Storage Auctions

Do you really take the time to maximize your profit on every unit?

Offline Travis

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When I was buying/selling full time, it was in volume. I rarely had time to go through things thoroughly and I realize in hindsight that I probably let tens of thousands of dollars slip through my fingers, over the course of buying hundreds of lockers.

For those of you who do look through every jacket pocket and open every book, can you tell us about the steps you take to ensure that you're not letting anything valuable slip by and how you maximize your profit by doing this.

Offline dbr831

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Re: Do you really take to time to maximize your profit on every unit?
« Reply #1 on: November 16, 2012, 08:42:14 AM »
I'm sure we all let tens of thousands of dollars slip through our fingers, lol! If a unit is really a good one we are more likely to pick out the choice things and take a mountain to the goodwill.....etc. But when a unit is a potential loss, yeah we start looking at everything a little closer. I can not list the number of times I have looked at something with dismay thinking "why did someone store this?" only to find out it has value to someone. For example, got a unit with two large tubs of spools of thread. Set them aside for a couple weeks because I didn't think they were worth anything. One day I looked them up and ended up selling them in several huge lots on EBAY for a total of about $400. Who knew? Another time I set aside a little file of papers from a unit. Eventually uncovered it one day, found a folded piece of paper, glanced at it, reached to drop it in the trash and at the last second decided to look closer....WWII German map, sold it for $750.00. Several times I have found cash in odd places, (pockets, greeting cards, back packs, checkbooks...never in a bible yet but always look). So, no I don't always really take time to maximize my profit on every unit but when I do it's amazing what you can sell sometimes to make your money.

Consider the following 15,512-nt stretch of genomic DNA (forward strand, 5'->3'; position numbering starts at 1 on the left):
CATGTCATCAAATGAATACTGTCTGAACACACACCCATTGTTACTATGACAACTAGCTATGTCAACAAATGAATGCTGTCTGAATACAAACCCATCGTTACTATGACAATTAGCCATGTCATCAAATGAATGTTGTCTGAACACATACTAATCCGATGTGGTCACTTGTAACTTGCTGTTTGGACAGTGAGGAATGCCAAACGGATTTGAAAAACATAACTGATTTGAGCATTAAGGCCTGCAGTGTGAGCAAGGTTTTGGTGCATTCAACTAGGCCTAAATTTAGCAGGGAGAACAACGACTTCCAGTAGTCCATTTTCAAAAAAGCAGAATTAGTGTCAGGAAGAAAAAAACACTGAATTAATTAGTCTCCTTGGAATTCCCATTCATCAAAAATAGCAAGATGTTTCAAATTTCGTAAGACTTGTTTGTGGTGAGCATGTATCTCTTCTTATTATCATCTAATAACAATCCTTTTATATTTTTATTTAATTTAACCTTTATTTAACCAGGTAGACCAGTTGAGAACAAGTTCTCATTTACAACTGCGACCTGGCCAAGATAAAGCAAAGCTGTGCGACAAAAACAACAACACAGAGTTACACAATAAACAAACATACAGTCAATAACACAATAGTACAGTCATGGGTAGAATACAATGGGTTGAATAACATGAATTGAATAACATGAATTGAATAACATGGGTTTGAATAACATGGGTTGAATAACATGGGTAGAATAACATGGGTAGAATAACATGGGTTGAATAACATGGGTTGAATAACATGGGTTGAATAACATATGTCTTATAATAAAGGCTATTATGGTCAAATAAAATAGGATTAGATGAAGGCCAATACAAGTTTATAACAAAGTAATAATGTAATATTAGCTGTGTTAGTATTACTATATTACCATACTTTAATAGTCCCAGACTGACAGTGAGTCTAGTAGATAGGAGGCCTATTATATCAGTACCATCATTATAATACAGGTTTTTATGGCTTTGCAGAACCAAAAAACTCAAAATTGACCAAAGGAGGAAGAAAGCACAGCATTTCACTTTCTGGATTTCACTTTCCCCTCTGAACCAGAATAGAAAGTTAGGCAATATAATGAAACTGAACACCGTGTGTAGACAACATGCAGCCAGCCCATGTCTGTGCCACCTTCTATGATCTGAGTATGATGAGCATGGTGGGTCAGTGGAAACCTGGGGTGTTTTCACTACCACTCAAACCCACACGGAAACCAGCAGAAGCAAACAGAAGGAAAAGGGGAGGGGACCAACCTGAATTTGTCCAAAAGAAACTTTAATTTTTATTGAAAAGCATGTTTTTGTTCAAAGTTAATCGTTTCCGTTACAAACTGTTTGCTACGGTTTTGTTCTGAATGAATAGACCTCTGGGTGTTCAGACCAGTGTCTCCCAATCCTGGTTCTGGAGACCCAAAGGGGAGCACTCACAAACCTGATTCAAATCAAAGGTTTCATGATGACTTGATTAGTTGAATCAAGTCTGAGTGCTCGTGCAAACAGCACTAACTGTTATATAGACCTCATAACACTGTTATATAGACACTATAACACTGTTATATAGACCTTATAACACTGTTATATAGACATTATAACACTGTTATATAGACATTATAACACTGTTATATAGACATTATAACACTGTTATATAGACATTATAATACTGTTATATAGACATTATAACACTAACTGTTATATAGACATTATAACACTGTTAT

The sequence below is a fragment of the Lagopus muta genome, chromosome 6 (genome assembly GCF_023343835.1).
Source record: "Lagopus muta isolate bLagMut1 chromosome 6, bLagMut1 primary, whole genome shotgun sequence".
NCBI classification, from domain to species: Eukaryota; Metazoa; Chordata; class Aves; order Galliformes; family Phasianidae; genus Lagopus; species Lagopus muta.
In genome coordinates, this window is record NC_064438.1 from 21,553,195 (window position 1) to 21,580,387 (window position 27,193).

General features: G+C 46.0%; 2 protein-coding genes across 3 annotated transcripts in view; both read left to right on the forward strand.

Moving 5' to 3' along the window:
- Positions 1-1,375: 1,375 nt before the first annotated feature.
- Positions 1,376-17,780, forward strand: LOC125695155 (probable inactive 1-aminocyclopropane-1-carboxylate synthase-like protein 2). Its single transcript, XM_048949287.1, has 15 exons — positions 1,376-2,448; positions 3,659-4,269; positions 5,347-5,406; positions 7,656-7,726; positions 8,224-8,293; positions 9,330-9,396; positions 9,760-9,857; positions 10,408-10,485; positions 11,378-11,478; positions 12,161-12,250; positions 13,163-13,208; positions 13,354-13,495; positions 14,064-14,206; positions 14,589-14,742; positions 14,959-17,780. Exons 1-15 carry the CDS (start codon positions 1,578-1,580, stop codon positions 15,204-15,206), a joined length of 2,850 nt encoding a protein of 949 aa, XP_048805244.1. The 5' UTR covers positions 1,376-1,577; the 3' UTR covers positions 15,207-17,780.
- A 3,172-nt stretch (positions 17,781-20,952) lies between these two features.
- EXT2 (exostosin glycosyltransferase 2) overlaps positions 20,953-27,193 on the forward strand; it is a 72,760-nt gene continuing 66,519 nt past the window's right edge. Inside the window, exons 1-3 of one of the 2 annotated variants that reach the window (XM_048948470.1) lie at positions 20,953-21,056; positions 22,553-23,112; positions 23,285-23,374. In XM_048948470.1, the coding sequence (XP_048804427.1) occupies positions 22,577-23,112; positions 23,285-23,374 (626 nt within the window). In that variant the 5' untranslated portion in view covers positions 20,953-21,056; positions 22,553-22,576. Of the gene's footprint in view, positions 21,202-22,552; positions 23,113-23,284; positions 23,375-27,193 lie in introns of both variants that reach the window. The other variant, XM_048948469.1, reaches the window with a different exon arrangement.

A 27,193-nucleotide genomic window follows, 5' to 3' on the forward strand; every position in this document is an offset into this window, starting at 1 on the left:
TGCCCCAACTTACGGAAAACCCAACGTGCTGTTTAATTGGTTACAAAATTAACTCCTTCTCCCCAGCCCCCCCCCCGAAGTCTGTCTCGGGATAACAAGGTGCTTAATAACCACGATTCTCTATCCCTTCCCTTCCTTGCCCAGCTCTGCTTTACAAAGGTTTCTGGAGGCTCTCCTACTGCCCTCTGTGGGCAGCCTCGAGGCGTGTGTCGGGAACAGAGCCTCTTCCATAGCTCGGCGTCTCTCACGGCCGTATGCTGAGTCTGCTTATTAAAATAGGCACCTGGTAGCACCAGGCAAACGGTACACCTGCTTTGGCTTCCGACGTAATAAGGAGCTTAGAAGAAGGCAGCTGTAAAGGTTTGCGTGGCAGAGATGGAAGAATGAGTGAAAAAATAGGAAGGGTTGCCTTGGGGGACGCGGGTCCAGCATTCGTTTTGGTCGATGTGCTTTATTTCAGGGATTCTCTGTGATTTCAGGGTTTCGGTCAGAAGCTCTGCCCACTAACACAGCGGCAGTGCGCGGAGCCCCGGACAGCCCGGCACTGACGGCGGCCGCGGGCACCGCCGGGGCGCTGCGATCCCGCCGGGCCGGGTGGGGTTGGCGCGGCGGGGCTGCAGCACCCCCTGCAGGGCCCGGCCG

Offline Cobia

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Re: Do you really take to time to maximize your profit on every unit?
« Reply #2 on: November 16, 2012, 09:27:21 AM »
Maximizing profit out of a single unit takes up two very limited resources (time & space).

It's really difficult to quantify how much I am making by maximizing profit out of one unit, compared to how much am I losing by not buying new inventory.

I try to look at it in terms of opportunity cost. As soon a I feel that "dead" inventory is taking time and space away from "live" inventory, it goes out the door. Either donate, give way, dump, whatever. Whether or not that inventory came from a profitable unit or not is irrelevent because that is a past decision, and I don't allow past decisions to hold up future opportunities.

Offline rulesforrebels

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Re: Do you really take to time to maximize your profit on every unit?
« Reply #3 on: November 16, 2012, 12:38:16 PM »
I have found you definately have to find that balance between maximizing profit out of every item vs being willing to sit on items for months at a time and spending time searching out the right buyers. Maybe I can get an extra $50 for an item but if that means I'm sitting on the item for 6 months and spending additonal time seeking out buyers maybe I'm better off just selling it for a little less. That's a call everyone has to make for themselves though.

Re: Do you really take to time to maximize your profit on every unit?
« Reply #4 on: November 20, 2012, 07:14:24 AM »
I myself am all over the board.  Some units I work hard to turn and burn as I have purchased a number of units all at the same time and have limited room for storage.  Others, if buying is slow I will take my time to sell.  A few units, like my payphone unit, I am taking my time on.

I have the following sliding scale:

1) Lots units, low storage - small or very unique items == keep
2) Lots units, low storage - same household dishes, etc. == 1 - 2 trys sell, then goodwill
3) Few units, low storage - same household dishes, etc. == 2 - 3 trys sell, then goodwill
4) Few units, lots storage == keep most everything of value to try and sell till hit #2 or #3

I am learning what to keep even in the household items for specific customers.  I sell more and more at my buddies store and not at the flea.  Have learned things that I would not sell at the flea can do well at his store and vice versa.

Offline Leota

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Re: Do you really take to time to maximize your profit on every unit?
« Reply #5 on: November 20, 2012, 08:09:24 AM »